Interestingly though, Bigelow’s snub supports an auteurist understanding of film. If Zero Dark Thirty does valorise torture, then Bigelow is being credited as responsible for this meaning, rather than screenwriter Mark Boal who, along with Megan Ellison, shares producing credit with Bigelow. Using the director as a reading strategy works both ways – if the film is good, or worthy of approval, the director gets the credit. If it is bad, or morally questionable, then the director gets the blame. Regardless of Mark Boal and Megan Ellison’s involvement, Bigelow has been left out of the category where her particular talent or skill could be rewarded. Boal put the torture scenes in the script, but is Bigelow more responsible for these scenes because she shot them and (one assumes) decided not to edit them out of the finished film? There is no way of knowing exactly why Academy members voted the way they do (waterboarding would hardly be appropriate), but it is tempting to imagine that they might have been put off honouring Bigelow specifically because to do so might appear to be an endorsement of the controversial stance she is being credited as having.
The writer Naomi Wolf has compared Bigelow to Leni Riefensthal, whose most significant contribution to cinema was the Nazi propaganda film Triumph of the Will (1935). I find it significant that both Riefensthal and Bigelow are both women, and for them to present such topics as Aryan supremacy and torture can be read (from a particular perspective) as aberrant and perverse. 24 is criticised for its depiction of torture, but creator Joel Surnow has been called a neoconservative rather than a Nazi. While D. W. Griffith can be described as outrageously racist because of the politics in Birth of a Nation (1915), criticism of him can be tempered by the context in which he was raised and indeed in which he made his films. Perhaps Bigelow does not have Griffith’s excuse – she is an independent filmmaker in the 21st century, she should know better, because we do. Don’t we? Also she’s a woman, so for her to present torture as anything other than hideous and completely unacceptable is very very wrong. Isn’t it?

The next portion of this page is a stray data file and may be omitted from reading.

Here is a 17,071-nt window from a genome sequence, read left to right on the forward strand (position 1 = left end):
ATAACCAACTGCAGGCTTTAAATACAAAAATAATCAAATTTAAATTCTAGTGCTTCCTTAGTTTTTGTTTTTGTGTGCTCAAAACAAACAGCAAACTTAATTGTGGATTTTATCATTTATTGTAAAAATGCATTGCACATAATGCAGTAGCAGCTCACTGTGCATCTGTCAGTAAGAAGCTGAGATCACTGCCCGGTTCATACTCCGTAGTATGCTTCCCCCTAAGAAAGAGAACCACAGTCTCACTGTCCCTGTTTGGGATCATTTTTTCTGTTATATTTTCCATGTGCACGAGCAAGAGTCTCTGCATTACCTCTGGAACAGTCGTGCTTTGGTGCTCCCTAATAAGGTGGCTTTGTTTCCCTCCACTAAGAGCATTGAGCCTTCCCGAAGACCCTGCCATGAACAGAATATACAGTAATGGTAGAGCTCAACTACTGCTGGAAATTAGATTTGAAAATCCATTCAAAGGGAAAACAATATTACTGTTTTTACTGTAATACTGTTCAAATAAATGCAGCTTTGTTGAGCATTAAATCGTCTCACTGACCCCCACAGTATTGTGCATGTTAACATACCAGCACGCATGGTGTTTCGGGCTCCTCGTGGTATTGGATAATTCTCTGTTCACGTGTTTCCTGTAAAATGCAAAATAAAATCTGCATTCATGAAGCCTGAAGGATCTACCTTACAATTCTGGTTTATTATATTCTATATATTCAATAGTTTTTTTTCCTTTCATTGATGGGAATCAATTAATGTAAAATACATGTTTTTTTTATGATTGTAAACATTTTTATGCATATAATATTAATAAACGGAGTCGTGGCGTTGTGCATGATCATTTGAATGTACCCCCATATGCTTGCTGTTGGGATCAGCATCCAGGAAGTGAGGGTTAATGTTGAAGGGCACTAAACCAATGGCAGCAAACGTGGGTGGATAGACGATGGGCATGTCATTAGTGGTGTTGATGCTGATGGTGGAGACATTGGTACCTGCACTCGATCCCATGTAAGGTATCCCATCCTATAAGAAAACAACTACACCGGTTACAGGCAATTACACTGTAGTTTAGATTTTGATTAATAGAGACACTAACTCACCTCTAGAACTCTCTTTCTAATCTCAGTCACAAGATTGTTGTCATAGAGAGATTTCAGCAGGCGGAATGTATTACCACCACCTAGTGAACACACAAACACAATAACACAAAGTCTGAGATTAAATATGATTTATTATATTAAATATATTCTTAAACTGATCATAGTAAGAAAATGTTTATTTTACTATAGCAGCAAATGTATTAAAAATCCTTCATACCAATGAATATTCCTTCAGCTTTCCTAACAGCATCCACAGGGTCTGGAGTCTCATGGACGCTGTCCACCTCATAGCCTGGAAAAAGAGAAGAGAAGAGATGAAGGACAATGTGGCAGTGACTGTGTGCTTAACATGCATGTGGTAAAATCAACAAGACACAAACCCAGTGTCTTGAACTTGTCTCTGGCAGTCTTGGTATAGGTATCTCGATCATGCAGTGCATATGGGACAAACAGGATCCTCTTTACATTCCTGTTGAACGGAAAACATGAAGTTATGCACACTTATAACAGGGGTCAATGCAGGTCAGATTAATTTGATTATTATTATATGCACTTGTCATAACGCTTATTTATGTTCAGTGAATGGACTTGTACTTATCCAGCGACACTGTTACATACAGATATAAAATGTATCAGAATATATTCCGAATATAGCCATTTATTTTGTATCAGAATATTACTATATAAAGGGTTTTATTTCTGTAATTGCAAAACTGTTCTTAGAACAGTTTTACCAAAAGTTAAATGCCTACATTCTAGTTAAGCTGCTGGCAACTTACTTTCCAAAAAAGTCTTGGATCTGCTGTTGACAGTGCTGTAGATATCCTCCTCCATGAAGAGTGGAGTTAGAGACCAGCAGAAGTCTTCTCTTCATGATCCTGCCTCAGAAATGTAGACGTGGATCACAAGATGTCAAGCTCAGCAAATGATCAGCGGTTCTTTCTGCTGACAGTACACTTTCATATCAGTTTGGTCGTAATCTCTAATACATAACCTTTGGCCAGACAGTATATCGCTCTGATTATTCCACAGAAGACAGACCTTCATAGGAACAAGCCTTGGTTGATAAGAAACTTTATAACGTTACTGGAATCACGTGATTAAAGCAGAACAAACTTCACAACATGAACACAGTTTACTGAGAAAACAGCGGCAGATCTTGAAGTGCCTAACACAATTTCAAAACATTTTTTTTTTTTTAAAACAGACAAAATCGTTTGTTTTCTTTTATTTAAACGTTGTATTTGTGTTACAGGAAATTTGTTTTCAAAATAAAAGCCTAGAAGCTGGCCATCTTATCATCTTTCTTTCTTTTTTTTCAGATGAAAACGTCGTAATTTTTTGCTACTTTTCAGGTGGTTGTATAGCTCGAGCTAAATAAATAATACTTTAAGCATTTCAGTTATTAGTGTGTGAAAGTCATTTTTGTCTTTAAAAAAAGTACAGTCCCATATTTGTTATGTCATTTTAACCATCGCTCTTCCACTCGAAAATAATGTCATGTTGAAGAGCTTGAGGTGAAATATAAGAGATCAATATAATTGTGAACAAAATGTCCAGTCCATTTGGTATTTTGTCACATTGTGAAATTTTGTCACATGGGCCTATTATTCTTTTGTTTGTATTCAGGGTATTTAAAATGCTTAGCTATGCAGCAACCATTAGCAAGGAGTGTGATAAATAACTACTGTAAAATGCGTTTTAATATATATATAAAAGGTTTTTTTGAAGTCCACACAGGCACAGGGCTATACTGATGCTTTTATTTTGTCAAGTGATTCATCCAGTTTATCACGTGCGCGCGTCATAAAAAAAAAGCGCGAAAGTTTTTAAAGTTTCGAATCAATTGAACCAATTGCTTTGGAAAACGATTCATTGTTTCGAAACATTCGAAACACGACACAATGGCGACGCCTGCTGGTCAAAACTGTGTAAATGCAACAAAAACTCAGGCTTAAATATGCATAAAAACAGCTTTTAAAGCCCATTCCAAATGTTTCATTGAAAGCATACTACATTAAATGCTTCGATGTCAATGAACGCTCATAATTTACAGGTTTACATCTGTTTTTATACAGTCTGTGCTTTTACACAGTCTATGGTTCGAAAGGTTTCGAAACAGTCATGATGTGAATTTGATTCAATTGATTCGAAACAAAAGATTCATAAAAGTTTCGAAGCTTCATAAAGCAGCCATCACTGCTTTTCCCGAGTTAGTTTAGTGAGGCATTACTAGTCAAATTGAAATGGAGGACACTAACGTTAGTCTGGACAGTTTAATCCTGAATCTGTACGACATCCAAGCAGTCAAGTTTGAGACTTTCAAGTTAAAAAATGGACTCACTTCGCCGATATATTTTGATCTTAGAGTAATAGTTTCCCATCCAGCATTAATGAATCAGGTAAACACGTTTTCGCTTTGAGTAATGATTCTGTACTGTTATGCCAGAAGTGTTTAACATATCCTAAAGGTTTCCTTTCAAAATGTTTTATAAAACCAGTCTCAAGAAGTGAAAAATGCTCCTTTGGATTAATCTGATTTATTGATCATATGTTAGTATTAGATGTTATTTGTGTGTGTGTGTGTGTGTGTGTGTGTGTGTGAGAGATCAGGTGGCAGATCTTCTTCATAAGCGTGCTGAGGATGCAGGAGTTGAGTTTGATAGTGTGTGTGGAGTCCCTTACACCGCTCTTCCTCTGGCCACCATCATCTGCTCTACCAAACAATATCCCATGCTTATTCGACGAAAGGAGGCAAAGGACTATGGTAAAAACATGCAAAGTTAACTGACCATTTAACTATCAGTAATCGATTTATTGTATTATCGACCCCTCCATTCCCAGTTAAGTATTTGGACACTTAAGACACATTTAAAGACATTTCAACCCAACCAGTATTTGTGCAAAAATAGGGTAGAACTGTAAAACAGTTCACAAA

Other films have turned an explicitly critical eye upon the use of torture in the War on Terror, such as Rendition (Gavin Hood, 2007) which presents torture and indeed the detention of terror suspects as pointless because of the lack of evidence for the initial suspicion. One purpose of film, and indeed all art/entertainment (they are ultimately, the same thing), is to pose questions for debate, but the manner in which these questions are posed can be as controversial as the questions themselves. If not presented as outright condemnation, is it approval? If Bigelow (combined with Boal and Ellison, the various performers, cinematographer, editor, etc) presents torture as part of the CIA hunt for Osama Bin Laden, within the context of other investigative methods, is that necessarily approval?
I wrote last year on the expectations that are generated by marketing and hype. Awards season brings out other responses and expectations – after all, Best Picture nominees we might expect to be great, and they frequently are not. Serious accusations during awards season are nothing new, and I imagine Kathryn Bigelow was prepared for a backlash against her film. I am yet to see Zero Dark Thirty, but I already have multiple ideas about the film, what it might mean and what to look for in it. Wolf’s argument that Bigelow will be remembered as “torture’s handmaiden” seems over the top, but perhaps she has a point. Check back for my response to the film.